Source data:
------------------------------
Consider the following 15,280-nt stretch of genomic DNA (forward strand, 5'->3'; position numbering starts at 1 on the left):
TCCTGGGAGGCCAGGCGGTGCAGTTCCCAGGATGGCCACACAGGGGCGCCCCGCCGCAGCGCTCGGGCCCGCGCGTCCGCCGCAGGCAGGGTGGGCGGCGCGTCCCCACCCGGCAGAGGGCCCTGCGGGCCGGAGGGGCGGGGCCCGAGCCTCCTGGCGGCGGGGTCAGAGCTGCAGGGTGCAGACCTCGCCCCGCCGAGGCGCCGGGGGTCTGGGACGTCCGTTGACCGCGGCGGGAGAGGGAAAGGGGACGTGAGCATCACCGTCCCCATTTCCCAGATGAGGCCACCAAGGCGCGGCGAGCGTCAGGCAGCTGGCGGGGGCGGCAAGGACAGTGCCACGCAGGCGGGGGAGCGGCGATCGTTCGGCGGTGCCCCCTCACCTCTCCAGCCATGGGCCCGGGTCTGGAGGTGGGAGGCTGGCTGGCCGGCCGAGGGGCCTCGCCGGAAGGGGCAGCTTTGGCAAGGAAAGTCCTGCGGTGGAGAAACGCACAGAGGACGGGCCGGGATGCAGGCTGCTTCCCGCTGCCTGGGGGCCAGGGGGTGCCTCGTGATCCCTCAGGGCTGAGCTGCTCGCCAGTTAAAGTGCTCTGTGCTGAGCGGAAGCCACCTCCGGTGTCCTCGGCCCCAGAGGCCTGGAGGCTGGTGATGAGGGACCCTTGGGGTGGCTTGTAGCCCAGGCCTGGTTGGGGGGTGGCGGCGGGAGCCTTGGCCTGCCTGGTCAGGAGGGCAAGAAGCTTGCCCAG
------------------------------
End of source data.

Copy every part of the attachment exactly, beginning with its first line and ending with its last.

Consider the following 15,280-nt stretch of genomic DNA (forward strand, 5'->3'; position numbering starts at 1 on the left):
TCCTGGGAGGCCAGGCGGTGCAGTTCCCAGGATGGCCACACAGGGGCGCCCCGCCGCAGCGCTCGGGCCCGCGCGTCCGCCGCAGGCAGGGTGGGCGGCGCGTCCCCACCCGGCAGAGGGCCCTGCGGGCCGGAGGGGCGGGGCCCGAGCCTCCTGGCGGCGGGGTCAGAGCTGCAGGGTGCAGACCTCGCCCCGCCGAGGCGCCGGGGGTCTGGGACGTCCGTTGACCGCGGCGGGAGAGGGAAAGGGGACGTGAGCATCACCGTCCCCATTTCCCAGATGAGGCCACCAAGGCGCGGCGAGCGTCAGGCAGCTGGCGGGGGCGGCAAGGACAGTGCCACGCAGGCGGGGGAGCGGCGATCGTTCGGCGGTGCCCCCTCACCTCTCCAGCCATGGGCCCGGGTCTGGAGGTGGGAGGCTGGCTGGCCGGCCGAGGGGCCTCGCCGGAAGGGGCAGCTTTGGCAAGGAAAGTCCTGCGGTGGAGAAACGCACAGAGGACGGGCCGGGATGCAGGCTGCTTCCCGCTGCCTGGGGGCCAGGGGGTGCCTCGTGATCCCTCAGGGCTGAGCTGCTCGCCAGTTAAAGTGCTCTGTGCTGAGCGGAAGCCACCTCCGGTGTCCTCGGCCCCAGAGGCCTGGAGGCTGGTGATGAGGGACCCTTGGGGTGGCTTGTAGCCCAGGCCTGGTTGGGGGGTGGCGGCGGGAGCCTTGGCCTGCCTGGTCAGGAGGGCAAGAAGCTTGCCCAG